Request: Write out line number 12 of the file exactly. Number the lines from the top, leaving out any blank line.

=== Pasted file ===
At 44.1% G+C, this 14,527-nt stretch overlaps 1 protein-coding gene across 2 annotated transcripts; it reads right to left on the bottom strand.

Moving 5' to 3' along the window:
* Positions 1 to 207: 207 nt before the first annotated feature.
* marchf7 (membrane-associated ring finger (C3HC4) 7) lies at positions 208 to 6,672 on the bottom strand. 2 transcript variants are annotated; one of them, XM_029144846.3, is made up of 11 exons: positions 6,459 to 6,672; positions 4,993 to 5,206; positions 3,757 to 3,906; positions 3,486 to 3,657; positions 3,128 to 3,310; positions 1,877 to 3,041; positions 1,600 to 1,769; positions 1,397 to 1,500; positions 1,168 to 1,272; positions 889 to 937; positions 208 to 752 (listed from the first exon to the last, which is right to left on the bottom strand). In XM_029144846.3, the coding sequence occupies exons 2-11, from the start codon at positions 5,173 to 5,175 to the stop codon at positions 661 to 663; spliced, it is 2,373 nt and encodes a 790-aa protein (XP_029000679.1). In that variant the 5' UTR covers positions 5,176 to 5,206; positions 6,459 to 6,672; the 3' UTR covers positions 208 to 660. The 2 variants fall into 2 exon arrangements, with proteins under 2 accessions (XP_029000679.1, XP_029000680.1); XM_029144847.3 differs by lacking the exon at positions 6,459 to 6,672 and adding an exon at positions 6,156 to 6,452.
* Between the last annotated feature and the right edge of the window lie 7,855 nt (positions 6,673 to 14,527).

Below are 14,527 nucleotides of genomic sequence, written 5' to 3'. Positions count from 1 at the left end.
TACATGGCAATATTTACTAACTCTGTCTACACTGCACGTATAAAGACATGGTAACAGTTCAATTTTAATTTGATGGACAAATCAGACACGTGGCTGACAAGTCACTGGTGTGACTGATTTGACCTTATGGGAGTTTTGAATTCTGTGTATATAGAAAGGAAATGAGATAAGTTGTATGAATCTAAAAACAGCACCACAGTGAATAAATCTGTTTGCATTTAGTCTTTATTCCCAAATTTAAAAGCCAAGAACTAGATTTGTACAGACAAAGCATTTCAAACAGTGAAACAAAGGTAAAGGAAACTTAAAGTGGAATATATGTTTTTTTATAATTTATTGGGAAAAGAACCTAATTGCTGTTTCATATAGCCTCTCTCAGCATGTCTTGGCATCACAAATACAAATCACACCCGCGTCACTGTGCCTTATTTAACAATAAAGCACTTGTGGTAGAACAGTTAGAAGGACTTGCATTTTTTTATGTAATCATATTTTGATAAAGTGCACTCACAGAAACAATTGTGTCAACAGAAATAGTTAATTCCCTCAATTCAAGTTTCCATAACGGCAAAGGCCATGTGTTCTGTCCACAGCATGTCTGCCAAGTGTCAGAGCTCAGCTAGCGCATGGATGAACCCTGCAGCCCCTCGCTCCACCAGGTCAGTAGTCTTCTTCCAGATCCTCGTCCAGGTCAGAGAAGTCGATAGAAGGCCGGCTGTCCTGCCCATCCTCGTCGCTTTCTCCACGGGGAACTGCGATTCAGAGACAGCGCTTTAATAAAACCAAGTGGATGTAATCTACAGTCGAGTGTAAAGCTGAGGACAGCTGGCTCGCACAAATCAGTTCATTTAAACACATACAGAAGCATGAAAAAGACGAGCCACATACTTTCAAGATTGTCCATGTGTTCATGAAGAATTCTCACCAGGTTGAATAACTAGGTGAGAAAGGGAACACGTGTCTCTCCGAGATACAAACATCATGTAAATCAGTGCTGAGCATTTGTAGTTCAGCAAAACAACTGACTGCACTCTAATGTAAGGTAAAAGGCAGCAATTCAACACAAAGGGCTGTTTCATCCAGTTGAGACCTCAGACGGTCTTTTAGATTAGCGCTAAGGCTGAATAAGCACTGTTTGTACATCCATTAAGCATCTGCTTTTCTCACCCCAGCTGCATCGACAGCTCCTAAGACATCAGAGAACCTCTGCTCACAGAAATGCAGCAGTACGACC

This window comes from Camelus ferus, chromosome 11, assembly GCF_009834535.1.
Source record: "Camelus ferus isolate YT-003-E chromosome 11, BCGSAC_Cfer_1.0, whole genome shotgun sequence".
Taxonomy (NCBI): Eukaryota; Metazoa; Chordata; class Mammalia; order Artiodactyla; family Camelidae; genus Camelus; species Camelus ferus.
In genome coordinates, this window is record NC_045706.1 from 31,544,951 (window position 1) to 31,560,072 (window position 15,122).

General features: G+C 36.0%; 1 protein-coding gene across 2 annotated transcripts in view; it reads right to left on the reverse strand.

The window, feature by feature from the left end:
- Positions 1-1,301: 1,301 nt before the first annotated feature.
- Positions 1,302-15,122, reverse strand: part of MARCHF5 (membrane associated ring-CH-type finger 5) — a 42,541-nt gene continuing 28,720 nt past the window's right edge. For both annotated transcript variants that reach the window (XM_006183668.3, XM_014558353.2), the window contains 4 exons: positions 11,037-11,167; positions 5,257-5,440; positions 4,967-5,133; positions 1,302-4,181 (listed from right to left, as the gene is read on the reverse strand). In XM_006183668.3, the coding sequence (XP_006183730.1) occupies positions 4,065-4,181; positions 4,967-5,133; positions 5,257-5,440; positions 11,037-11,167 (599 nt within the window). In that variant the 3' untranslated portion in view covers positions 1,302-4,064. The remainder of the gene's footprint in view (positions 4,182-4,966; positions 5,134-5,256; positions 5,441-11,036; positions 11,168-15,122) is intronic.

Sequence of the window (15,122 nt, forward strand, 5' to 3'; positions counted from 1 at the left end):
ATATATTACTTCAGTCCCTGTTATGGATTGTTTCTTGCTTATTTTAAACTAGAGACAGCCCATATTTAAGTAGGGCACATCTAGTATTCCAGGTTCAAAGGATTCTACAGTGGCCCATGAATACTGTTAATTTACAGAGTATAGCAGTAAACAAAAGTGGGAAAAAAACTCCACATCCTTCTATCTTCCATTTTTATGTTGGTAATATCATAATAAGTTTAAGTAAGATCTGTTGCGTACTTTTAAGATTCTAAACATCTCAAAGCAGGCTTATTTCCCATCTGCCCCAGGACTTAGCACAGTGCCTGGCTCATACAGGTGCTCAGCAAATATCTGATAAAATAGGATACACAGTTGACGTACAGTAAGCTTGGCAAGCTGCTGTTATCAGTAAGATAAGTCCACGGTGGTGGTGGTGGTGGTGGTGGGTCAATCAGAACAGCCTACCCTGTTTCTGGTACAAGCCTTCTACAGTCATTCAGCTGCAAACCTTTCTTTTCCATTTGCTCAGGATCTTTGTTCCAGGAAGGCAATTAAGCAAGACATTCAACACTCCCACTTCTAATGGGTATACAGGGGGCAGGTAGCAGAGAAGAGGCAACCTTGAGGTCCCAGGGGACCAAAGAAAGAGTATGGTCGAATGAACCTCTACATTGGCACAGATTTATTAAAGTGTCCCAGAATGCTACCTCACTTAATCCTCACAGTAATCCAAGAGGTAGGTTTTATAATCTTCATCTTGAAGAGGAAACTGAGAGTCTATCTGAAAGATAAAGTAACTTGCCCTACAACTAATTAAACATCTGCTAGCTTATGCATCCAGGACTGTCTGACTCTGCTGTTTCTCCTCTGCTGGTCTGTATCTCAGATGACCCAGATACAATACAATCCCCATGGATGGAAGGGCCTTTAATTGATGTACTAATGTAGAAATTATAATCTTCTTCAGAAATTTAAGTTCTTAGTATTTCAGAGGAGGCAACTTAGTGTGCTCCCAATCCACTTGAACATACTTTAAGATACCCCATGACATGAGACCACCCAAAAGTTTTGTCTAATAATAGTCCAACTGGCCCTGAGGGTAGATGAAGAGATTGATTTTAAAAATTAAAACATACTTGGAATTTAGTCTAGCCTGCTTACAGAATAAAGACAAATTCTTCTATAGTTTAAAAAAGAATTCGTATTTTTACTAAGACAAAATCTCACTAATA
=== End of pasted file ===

General features: G+C 36.0%; 1 protein-coding gene across 2 annotated transcripts in view; it reads right to left on the reverse strand.